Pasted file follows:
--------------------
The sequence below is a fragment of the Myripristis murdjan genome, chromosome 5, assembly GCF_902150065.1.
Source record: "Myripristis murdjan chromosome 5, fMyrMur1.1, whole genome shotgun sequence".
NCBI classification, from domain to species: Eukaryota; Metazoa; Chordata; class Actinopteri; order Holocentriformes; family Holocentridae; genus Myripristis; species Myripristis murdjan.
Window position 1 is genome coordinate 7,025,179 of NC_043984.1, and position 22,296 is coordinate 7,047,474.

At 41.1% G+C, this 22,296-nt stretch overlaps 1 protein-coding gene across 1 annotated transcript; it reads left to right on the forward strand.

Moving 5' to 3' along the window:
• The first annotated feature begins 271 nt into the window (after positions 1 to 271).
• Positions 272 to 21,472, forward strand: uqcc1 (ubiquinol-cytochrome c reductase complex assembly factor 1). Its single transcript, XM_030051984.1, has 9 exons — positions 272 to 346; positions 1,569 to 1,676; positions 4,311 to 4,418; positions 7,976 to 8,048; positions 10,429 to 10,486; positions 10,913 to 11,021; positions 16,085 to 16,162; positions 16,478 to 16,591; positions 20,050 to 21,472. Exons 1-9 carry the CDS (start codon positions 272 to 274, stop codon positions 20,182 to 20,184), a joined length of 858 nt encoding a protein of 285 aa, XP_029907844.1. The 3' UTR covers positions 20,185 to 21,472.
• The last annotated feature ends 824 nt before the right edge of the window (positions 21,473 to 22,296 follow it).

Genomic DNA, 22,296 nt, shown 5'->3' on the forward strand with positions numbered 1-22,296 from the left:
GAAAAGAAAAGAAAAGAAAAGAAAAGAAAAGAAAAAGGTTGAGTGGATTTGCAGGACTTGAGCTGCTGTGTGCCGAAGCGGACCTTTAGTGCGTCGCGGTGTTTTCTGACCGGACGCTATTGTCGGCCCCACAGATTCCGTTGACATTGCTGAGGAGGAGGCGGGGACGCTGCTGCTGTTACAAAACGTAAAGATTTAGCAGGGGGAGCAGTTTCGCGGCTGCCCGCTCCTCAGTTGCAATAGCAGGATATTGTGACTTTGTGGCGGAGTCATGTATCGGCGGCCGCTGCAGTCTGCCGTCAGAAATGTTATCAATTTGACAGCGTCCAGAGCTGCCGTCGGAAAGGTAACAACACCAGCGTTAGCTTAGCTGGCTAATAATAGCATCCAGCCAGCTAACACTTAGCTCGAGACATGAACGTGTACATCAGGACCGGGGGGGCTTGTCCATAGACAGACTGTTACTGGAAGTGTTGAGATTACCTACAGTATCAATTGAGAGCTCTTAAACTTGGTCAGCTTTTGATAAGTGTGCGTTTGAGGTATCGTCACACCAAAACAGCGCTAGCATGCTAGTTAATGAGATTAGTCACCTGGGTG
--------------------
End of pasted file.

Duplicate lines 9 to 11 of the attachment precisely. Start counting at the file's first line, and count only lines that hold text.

• The last annotated feature ends 824 nt before the right edge of the window (positions 21,473 to 22,296 follow it).

Genomic DNA, 22,296 nt, shown 5'->3' on the forward strand with positions numbered 1-22,296 from the left:
GAAAAGAAAAGAAAAGAAAAGAAAAGAAAAGAAAAAGGTTGAGTGGATTTGCAGGACTTGAGCTGCTGTGTGCCGAAGCGGACCTTTAGTGCGTCGCGGTGTTTTCTGACCGGACGCTATTGTCGGCCCCACAGATTCCGTTGACATTGCTGAGGAGGAGGCGGGGACGCTGCTGCTGTTACAAAACGTAAAGATTTAGCAGGGGGAGCAGTTTCGCGGCTGCCCGCTCCTCAGTTGCAATAGCAGGATATTGTGACTTTGTGGCGGAGTCATGTATCGGCGGCCGCTGCAGTCTGCCGTCAGAAATGTTATCAATTTGACAGCGTCCAGAGCTGCCGTCGGAAAGGTAACAACACCAGCGTTAGCTTAGCTGGCTAATAATAGCATCCAGCCAGCTAACACTTAGCTCGAGACATGAACGTGTACATCAGGACCGGGGGGGCTTGTCCATAGACAGACTGTTACTGGAAGTGTTGAGATTACCTACAGTATCAATTGAGAGCTCTTAAACTTGGTCAGCTTTTGATAAGTGTGCGTTTGAGGTATCGTCACACCAAAACAGCGCTAGCATGCTAGTTAATGAGATTAGTCACCTGGGTG